Is Broccoli good for parrots?

Broccoli is swimming in  many healthy nutrients for your parrot – These include calcium, Vitamin C, B vitamins, vitamin A and Beta Carotene are all present. These nutrients will help to keep up a healthy digestive system, promote cell growth, present stress and help towards strong bones.

Is fruit good for parrots?

Fruits are another great choice to give your parrot. Remember that fruit naturally has a lot of sugar so you should limit how much you feed your parrot. If you do not have the chance to grow your own fruit then remember to wash it thoroughly first, so that all pesticides are washed off. There are many different types of fruit that you can feed your parrot, however the favourites are:

* Oranges, tangerines, nectarines and grapefruit

* Bananas either mashed or whole

* Any of the berry fruits

* Melon with the seeds and rind taken off

* cherries with the stone taken out

* Apples and pears

* Exotic fruits such as kiwis and mango.

Remember to make sure all seeds are removed from fruit as sometimes they can prove toxic to a parrot. If your parrot appears not to like a fruit, then just move on and try another one until you find one that they like. Sometimes parrots are very fussy.

You also need to make sure that the fruit is as fresh as possible and served to the parrot at room temperature. Fruit that is straight out from the fridge can see your parrot throwing up within a matter of hours.

If you are struggling to find a fruit that your parrot likes, then do not hesitate to try dry fruit. While it does not have the same number of nutrients, it is still healthy and is kept in the parrots cage for longer. Sometimes parrots will even emerge the dry fruit in water and eat it when it has inflated.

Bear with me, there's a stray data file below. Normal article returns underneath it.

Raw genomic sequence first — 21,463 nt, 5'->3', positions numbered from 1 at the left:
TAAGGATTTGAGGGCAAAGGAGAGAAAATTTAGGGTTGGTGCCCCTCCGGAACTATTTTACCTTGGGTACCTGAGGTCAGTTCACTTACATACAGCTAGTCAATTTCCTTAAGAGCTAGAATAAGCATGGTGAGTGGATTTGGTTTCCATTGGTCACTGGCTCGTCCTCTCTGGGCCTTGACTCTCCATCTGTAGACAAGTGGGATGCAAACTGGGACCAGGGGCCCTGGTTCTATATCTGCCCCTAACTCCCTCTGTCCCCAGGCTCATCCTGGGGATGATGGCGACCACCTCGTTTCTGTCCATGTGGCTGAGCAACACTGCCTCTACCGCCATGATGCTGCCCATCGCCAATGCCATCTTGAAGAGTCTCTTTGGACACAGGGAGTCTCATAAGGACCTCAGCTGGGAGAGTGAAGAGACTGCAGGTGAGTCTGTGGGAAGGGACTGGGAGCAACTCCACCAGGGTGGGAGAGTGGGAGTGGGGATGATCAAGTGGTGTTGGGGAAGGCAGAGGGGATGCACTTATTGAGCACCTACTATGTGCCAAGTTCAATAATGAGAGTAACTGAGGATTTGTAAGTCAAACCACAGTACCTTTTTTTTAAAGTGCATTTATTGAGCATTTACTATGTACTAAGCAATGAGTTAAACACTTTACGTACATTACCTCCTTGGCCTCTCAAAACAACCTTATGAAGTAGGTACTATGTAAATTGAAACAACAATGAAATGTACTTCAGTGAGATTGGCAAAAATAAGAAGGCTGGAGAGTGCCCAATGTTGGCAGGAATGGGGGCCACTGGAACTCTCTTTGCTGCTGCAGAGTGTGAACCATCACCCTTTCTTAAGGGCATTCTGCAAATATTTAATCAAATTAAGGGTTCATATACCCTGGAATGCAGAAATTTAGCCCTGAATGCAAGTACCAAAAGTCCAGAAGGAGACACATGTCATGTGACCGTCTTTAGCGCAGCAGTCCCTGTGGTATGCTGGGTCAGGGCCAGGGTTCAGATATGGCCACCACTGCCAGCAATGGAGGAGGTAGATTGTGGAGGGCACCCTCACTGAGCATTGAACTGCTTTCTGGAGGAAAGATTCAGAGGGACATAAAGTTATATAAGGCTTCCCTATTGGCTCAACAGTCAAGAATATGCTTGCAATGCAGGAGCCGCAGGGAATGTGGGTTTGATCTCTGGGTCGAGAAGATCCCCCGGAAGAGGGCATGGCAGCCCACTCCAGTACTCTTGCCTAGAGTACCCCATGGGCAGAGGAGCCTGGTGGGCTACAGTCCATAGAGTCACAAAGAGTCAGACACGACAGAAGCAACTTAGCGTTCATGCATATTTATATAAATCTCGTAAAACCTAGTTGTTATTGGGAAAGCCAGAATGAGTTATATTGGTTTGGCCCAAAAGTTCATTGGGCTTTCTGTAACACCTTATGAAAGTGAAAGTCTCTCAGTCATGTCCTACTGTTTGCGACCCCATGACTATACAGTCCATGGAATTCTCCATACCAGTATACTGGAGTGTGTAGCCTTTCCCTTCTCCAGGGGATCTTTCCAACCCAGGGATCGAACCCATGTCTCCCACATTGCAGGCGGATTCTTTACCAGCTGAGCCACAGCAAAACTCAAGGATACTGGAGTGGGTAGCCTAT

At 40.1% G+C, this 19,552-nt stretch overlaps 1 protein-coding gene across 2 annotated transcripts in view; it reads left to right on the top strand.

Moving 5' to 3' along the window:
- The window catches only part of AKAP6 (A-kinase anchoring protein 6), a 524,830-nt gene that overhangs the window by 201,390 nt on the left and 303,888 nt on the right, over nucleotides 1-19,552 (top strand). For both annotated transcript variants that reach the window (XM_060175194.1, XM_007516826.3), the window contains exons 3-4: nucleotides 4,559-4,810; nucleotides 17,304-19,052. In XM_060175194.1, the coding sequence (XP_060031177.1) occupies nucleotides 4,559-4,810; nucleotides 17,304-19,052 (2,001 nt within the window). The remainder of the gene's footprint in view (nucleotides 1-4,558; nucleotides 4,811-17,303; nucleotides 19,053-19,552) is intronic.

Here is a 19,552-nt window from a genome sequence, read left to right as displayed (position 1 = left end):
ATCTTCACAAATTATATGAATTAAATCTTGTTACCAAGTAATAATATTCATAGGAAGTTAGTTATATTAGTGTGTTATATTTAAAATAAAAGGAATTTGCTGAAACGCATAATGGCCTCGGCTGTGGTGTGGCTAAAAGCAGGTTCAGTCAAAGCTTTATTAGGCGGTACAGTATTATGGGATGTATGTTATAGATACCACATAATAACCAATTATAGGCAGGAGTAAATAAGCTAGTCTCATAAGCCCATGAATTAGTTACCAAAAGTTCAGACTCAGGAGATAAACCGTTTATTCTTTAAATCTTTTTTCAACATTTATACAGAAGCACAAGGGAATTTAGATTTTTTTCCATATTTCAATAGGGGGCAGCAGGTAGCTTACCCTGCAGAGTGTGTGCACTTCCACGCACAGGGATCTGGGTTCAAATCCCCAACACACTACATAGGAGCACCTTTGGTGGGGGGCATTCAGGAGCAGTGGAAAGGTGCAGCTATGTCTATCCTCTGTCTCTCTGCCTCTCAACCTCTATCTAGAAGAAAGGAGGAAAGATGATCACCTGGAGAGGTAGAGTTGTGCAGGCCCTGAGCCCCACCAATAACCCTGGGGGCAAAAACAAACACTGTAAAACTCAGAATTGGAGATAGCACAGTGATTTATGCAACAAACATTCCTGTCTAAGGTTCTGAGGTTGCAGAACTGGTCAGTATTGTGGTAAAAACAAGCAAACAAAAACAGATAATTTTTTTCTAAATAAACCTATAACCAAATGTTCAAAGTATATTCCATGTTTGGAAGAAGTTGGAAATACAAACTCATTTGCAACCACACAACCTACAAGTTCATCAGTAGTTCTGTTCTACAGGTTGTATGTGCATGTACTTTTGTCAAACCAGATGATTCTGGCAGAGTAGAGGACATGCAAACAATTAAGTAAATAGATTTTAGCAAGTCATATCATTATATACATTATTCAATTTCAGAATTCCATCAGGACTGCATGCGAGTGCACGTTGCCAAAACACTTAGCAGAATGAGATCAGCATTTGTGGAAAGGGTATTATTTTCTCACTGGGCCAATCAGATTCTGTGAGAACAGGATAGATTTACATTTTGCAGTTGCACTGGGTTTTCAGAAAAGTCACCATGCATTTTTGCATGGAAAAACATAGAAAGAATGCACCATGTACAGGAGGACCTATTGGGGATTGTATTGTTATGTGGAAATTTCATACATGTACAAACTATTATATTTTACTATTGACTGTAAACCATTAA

Does a parrot need fibre?

Your parrot needs fiber. Feel free to let your parrot sample a slice of whole wheat bread. If you eat natural healthy cereal flakes for breakfast then put a little on a side dish for your parrot. Grains and rice can also be introduced, but providing your parrot is eating plenty of fresh greens and vegetables, he should be getting enough fibre.

Can a parrot eat meat?

Meats and eggs can be given as a treat. Egg should never be given raw, instead hard boil them for ten minutes and let your parrot decides whether it likes the yolk or the white section. It may be a case of it likes them both, however the egg yolk provides more nutrients.

Meat should also be cooked thoroughly and preferably should be white meat like chicken. Red meat is often too tough for a parrot and they don’t tend to experience a likeness for it.

Can a parrot eat dairy products?

Parrots do not need dairy products as much as the other groups of food, so aim to feed it dairy products two to three times a week. This could include
yogurt, cheese and milk. Make sure they are fresh as even birds can catch salmonella poisoning.

laura2Laura Russell is an ex-parrot breeder who has been in love with parrots and has provided parrot care for over 20 years now and regards them as part of her family. On Ultimate Parrot Guide Laura shares her expertise in her articles and is also happy to answer your parrot care questions.